For months, plastic frogs andspoons were functionally indistinguishable to Allegra: She would grasp either, put it in hermouth, and chew. The fact that we consider the frog a toy, and a spoon a utensil doesntmatter to her. These are adult categories, not infant categories. On the interactionistaccount, only when Allegra uses the spoon to eat food will she differentiate it from thefrog, and only then will she form a category that resembles in its membership those itemswe adults call utensils.So much for categories, but what about concepts and meaning? Here I want to point outthat except for formal, mathematical objects, many things perhaps most are defined interms of what we do with them, or how they were formed, or how they behave. One coulddefine spoons in volumetric terms, or in terms of the materials from which they arefabricated, but thats not how we think of spoons unless what were trying to do is designor fabricate spoons, so even in this case the definition is tied to activity. So the concept ofspoon is really a representation of the activities spoons are involved in, and the meaning ofthis concept is essentially predictive: What it means to be a spoon is just what happens tospoons in various activities.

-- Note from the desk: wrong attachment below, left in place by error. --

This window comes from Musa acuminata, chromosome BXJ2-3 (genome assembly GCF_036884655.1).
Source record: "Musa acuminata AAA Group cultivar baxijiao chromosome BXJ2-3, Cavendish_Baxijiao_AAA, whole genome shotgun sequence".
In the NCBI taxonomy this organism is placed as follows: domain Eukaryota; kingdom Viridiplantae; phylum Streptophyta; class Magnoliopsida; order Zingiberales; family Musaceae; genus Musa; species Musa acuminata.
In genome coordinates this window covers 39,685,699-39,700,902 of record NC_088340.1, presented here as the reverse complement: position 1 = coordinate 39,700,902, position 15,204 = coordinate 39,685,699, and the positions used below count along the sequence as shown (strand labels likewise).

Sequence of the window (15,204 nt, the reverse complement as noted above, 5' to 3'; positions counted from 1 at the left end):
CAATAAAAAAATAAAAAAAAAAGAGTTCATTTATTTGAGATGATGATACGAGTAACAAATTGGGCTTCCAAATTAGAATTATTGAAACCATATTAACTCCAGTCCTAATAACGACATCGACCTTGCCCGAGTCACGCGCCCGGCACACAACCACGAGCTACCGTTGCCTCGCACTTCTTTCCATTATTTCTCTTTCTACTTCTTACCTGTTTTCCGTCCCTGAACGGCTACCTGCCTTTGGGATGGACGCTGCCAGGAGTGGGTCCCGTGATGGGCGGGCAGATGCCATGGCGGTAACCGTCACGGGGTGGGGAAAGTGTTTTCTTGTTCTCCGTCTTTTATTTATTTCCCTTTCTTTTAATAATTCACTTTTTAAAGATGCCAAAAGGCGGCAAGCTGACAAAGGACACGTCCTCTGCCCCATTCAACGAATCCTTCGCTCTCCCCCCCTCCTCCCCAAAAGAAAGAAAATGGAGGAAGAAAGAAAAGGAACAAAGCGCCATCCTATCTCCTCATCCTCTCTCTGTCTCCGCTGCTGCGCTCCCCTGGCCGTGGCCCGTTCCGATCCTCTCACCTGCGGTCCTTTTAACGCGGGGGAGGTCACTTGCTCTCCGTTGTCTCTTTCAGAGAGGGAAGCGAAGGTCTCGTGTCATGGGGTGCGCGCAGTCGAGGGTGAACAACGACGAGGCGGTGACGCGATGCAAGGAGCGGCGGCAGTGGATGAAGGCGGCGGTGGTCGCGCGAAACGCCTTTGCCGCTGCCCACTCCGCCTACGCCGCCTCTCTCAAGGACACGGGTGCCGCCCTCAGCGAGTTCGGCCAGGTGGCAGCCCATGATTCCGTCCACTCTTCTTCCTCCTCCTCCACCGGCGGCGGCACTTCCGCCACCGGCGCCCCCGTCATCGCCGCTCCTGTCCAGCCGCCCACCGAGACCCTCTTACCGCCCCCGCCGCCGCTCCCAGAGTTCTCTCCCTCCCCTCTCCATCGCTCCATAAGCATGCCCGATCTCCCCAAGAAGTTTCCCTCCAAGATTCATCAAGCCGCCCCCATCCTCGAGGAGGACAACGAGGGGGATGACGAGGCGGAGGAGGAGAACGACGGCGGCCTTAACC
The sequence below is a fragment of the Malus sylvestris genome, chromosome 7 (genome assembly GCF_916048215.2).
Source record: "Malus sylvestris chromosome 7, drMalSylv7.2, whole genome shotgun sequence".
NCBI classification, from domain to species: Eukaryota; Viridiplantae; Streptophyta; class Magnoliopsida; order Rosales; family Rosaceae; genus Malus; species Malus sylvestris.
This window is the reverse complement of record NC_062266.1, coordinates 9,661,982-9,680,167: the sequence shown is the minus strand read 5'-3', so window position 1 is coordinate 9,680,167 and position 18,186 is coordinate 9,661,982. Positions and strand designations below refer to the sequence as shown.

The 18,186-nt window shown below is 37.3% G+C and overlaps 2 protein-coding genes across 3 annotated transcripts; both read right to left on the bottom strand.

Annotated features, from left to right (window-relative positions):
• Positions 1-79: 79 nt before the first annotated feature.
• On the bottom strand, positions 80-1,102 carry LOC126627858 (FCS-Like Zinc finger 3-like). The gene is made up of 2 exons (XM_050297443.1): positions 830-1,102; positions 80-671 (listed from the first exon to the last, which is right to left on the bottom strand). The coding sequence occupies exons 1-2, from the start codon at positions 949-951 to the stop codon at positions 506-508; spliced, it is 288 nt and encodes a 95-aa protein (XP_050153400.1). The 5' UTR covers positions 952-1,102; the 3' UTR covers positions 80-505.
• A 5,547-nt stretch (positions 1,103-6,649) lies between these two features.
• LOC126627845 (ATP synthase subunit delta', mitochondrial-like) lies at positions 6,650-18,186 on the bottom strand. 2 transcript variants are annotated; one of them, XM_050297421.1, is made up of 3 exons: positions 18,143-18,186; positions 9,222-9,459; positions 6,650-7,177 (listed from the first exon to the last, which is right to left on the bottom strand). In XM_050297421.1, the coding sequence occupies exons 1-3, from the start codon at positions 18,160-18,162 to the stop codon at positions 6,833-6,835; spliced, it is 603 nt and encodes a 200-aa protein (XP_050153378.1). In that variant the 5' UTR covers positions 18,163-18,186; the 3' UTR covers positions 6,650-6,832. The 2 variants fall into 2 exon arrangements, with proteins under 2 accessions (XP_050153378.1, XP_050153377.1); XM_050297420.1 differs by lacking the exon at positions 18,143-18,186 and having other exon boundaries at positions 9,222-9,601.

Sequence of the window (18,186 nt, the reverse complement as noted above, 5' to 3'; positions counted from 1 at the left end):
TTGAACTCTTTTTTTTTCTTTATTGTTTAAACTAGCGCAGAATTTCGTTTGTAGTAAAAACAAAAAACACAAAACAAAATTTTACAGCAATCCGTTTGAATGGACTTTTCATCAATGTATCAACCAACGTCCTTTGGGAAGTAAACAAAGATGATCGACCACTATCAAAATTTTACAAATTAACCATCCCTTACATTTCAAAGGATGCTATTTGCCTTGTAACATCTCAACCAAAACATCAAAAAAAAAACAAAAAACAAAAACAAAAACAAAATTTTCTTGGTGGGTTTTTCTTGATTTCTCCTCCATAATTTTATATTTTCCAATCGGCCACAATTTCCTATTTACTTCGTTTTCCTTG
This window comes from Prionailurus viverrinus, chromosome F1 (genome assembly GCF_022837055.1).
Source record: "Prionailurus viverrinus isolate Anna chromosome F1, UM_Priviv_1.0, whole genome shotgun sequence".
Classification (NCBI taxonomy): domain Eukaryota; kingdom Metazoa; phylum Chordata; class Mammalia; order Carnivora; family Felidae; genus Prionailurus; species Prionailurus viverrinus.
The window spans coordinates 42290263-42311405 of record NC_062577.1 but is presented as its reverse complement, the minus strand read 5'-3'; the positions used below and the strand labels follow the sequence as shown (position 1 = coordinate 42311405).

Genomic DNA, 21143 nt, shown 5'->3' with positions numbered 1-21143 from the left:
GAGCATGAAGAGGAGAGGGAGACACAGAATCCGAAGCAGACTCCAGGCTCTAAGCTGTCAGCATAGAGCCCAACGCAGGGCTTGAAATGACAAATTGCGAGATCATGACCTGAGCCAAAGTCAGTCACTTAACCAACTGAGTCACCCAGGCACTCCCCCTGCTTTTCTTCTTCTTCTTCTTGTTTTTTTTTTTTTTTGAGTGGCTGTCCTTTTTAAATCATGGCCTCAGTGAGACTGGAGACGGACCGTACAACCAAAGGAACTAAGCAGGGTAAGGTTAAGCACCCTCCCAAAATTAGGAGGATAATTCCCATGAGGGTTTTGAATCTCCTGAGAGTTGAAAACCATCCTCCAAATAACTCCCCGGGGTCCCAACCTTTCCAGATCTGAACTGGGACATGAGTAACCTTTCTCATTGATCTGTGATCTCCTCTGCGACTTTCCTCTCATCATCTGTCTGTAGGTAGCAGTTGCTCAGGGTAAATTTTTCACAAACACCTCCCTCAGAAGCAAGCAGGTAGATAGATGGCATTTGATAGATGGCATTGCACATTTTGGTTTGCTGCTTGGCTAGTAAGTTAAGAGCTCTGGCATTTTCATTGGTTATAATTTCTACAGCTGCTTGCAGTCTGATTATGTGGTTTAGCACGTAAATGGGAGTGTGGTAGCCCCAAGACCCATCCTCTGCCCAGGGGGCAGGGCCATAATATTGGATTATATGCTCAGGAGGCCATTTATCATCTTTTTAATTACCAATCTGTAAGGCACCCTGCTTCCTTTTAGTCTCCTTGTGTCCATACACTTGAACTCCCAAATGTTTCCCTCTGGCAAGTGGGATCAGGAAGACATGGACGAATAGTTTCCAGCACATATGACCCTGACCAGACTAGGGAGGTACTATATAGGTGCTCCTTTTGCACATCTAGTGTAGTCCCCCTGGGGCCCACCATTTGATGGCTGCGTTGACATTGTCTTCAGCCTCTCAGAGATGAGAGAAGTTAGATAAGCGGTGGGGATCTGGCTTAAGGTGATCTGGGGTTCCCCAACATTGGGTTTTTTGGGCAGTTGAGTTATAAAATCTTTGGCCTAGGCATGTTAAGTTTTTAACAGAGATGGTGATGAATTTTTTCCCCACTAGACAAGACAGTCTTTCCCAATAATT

12Thank you!!

13DiscussionSix lessons from babies (Smith & Gasser. 2005)It is claimed, that systems should be build incrementally. (not by selecting random x samples for training, and n-x for evaluation). Can you think of problems, where this does not work?[Martin]

It is said that it seems to be counter intuitive that children fail to locate an object in a room if the model that should help with this task is too similar to the room. Isnt this just because a very similar model has to be very complex and is therefore harder to understand?[Thomas]

Incremental learningHow could multimodal associations be established in an infant? How does a baby know to look in the direction of the radio when it hears a sound?(In case of a moving car, this would be easy, but if there are no obvious visual clues?) How does it know to look in the direction of its parents when they are talking (prior to it being able to focus well enough to perceive the mouth motions)?[Thomas]Multimodal associationsIt is mentioned that babies